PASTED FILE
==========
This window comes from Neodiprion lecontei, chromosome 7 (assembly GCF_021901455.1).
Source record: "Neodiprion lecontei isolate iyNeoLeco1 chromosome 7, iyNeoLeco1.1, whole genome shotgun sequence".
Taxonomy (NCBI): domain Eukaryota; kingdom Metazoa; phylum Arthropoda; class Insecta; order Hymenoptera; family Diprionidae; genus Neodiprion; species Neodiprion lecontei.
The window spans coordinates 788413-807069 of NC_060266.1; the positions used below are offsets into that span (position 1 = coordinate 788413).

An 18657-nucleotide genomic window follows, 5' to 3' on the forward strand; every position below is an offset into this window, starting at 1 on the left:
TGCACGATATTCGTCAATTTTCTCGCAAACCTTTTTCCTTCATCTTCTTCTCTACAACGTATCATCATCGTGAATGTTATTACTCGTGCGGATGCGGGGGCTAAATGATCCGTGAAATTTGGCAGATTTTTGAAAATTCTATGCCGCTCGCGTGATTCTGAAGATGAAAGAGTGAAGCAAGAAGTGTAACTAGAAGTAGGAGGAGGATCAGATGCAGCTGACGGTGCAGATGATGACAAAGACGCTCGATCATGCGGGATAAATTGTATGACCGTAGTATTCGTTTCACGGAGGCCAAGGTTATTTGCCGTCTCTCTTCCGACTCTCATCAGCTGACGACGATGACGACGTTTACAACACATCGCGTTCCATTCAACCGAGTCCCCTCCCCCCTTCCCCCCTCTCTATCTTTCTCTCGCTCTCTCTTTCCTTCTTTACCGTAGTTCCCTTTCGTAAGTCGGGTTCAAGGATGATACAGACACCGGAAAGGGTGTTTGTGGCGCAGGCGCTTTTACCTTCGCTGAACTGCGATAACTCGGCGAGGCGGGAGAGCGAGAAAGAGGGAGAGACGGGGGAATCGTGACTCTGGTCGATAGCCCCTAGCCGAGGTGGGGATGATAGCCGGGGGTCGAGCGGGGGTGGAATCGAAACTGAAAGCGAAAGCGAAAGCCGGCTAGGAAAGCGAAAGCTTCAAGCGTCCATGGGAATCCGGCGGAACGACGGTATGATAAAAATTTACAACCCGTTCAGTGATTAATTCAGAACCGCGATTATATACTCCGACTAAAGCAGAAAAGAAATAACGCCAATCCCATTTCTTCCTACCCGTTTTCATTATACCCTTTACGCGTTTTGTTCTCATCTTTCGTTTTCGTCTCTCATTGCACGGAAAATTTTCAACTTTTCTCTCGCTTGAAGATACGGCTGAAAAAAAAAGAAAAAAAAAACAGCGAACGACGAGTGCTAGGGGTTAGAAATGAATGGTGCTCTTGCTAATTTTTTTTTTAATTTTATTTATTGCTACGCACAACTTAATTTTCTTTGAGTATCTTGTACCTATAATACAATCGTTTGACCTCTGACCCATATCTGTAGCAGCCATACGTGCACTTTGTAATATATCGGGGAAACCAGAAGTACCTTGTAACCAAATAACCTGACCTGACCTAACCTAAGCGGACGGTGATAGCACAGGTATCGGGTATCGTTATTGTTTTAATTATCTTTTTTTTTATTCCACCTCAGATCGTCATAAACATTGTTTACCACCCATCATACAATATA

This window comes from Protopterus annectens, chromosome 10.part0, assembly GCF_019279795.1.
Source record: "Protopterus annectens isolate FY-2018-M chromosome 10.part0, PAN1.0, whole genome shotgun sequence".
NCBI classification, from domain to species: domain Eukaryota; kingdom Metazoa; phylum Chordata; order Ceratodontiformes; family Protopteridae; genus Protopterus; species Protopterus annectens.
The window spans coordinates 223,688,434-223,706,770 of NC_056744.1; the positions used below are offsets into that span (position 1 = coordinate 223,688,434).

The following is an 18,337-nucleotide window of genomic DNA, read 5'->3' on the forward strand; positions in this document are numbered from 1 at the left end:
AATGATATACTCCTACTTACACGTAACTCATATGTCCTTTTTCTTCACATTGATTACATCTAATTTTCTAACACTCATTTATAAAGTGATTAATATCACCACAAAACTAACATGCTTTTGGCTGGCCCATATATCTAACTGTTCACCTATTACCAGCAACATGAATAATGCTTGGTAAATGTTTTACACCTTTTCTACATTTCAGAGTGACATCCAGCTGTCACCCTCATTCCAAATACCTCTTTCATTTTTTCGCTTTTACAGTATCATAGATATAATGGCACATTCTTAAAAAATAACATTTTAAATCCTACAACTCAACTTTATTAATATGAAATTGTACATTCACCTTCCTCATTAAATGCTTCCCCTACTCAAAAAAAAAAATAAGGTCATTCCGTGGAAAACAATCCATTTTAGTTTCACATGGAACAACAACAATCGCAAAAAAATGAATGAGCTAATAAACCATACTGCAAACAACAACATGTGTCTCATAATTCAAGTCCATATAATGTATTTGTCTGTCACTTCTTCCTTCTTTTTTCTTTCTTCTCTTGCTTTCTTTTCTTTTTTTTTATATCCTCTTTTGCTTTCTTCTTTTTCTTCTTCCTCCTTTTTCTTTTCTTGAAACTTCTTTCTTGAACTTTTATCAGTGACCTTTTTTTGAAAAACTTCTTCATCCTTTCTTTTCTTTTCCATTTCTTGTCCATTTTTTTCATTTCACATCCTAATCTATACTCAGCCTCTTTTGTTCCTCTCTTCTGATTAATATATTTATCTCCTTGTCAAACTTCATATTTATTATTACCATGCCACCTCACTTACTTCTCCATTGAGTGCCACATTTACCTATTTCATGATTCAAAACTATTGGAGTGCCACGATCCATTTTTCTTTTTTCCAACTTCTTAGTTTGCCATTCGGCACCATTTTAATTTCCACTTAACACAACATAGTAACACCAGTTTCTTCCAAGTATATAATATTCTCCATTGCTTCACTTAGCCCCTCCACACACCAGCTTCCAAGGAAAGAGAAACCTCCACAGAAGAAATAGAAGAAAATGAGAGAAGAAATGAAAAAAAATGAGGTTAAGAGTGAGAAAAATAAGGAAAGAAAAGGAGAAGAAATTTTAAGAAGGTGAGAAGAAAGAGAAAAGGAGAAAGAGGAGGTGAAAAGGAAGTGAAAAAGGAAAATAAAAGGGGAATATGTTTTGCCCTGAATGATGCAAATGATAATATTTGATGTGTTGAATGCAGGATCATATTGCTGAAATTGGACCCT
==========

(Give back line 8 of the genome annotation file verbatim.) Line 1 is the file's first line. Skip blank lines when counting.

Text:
Source record: "Protopterus annectens isolate FY-2018-M chromosome 10.part0, PAN1.0, whole genome shotgun sequence".